One thought on “Panchajanyam Feb 2012”

  1. I do not mean to belittle the efforts made to preserve the tradition in the Srirangam temple in terms of (1) maintaining the Brahmaratham, (2) working against demolition of old structures, and (3) preventing smoke destruction of murals from the yAgams allowed to be performed in the temple mandapams. Valiant efforts indeed!

    Having said that I am not sure if it is a wise strategy to fight for the Brahma ratham concept in this day and age. It is anachronistic. I don’t know what the individual gains by being carried in the ratham to his home. It is similar to royal honors which does not belong today. I would rather substitute it with monetary compensation if that can be struck as a compromise. While a few senior folks in Srirangam temple streets might think it is normal practice to carry a temple priest in a palanquin, its time is past similar to the kingdoms whose times have vanished. Just like privy purses were given to the erstwhile kings, the priests who were entitled to this “ratham” honor must be given a monetary compensation for a fixed period of time. Temple history shows there have been disputes between sects regarding such privileges although the British period collector settled it. We are now living in a different age and the general population (except a minority) looks askance at such antiquated practice. It is unfortunate that the British had to interfere in the religious practices of Indians due to internal disputes among the very orthodox people. Society is now intermingled with politics and there is no point in fighting it by citing age-old custom. That is my opinion.

    Regarding the smoke problem vis-a-vis the yAgams, it has to be condemned at all costs. it is an issue based on the integrity of art in the temple premises from being eroded. Here the temple authorities cannot argue for it based on revenue generation. Society does not want to generate revenue at the expense of the surrounding environment.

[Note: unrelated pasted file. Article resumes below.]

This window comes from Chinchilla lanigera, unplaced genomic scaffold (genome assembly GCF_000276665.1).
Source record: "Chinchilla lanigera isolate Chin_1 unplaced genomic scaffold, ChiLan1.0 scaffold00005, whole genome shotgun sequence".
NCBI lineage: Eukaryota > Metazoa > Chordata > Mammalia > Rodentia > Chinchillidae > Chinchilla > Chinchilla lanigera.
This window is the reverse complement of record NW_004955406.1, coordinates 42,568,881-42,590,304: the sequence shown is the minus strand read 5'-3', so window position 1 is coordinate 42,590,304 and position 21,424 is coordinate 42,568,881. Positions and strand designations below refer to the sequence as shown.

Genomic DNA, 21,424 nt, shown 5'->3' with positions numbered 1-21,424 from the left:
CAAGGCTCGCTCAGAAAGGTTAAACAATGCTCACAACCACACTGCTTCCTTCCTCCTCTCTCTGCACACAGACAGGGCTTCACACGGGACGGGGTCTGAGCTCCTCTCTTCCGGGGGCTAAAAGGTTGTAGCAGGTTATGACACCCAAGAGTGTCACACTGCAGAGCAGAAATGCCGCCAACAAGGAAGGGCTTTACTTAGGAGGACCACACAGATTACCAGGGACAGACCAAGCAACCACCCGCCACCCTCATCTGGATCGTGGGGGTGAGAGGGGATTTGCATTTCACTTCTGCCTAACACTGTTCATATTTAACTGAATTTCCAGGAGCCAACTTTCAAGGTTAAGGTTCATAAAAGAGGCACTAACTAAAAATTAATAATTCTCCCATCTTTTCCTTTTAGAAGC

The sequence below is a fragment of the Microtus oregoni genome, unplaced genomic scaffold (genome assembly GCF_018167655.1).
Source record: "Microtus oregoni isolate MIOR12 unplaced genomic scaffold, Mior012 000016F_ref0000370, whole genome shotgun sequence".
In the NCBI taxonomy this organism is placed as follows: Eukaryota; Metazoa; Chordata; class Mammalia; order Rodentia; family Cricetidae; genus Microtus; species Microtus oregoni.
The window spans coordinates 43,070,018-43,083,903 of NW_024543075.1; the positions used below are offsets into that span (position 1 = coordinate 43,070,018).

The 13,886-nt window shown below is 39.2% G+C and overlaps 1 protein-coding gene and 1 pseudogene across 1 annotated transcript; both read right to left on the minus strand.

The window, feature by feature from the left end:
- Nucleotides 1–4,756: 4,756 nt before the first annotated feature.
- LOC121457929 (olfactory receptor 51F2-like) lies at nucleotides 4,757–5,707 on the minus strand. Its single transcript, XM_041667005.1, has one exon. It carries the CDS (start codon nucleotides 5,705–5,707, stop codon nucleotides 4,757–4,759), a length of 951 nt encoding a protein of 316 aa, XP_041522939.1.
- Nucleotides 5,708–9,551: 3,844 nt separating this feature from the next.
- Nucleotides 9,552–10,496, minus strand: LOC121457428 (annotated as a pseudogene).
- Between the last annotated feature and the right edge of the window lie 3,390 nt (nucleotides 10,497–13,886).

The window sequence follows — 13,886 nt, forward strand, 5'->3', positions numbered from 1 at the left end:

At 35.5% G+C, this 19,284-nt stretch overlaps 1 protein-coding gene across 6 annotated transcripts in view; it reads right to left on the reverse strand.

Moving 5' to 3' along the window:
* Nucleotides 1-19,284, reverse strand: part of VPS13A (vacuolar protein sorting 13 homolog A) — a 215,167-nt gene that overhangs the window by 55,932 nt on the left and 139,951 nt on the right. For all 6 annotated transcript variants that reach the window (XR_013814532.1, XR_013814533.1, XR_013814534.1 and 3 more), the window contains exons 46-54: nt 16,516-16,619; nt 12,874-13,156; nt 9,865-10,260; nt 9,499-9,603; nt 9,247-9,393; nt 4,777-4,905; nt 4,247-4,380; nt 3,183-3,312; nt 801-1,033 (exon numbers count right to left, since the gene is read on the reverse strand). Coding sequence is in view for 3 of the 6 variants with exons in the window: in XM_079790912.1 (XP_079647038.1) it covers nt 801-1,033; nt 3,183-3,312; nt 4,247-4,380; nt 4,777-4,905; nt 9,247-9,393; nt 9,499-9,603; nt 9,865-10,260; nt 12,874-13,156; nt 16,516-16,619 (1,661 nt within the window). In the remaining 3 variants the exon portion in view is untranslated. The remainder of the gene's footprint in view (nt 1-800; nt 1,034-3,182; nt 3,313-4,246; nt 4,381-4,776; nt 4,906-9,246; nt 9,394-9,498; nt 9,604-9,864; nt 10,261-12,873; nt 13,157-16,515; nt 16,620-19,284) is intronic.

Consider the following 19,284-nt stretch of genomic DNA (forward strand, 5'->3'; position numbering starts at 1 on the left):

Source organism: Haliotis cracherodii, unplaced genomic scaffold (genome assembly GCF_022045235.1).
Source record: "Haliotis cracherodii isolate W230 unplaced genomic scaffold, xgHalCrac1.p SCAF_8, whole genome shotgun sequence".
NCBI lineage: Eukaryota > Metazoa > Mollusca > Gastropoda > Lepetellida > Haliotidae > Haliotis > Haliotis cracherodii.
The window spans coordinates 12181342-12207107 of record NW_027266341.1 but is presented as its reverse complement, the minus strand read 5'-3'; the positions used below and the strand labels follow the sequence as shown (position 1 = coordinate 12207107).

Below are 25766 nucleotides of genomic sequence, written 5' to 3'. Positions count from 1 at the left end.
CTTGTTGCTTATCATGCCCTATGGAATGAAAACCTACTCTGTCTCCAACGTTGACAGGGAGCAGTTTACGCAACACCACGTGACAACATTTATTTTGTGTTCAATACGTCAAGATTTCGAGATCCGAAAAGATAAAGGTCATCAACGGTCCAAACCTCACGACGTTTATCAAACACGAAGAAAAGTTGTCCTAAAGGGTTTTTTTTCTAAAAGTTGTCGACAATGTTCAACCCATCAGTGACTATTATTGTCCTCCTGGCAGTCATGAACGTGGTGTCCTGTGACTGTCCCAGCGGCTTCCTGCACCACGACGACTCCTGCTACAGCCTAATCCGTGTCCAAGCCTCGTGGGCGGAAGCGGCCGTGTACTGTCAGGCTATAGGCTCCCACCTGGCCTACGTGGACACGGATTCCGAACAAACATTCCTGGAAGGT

As for the demolition of certain structures within the temple, if it is a safety issue it must be addressed—such as brick structures which tend to crumble. If safety is the sole issue it cannot be opposed. Also enhancement of convenience for the devotees cannot be denied.

    Sometimes issues get polarized and magnified based on convictions–similar to the vadakalai vs tenkalai dispute in the past which went all the way to London to be settled by the Privy Council. So it is better to seek a compromise. If the lawsuit is won unequivocally it would stil be only a minor victory until the government enacts legislation (which it might) to stop the practice, listening to popular appeal.

    Remember tradition has its value only when the majority recognizes it. If men carrying men on their shoulders is considered demeaning by a vast majority of the people it must be stopped. No point in arguing tradition because tradition was imposed by a very small group at the beginning.

    PS: I suggest expanding the privileged group (eligible for Brahmaratham) to include some tirukkulattaars and let them be carried on palanquin first and then by rotation for the other existing members. If that is also opposed by general public and temple authorities then the issue is dead.

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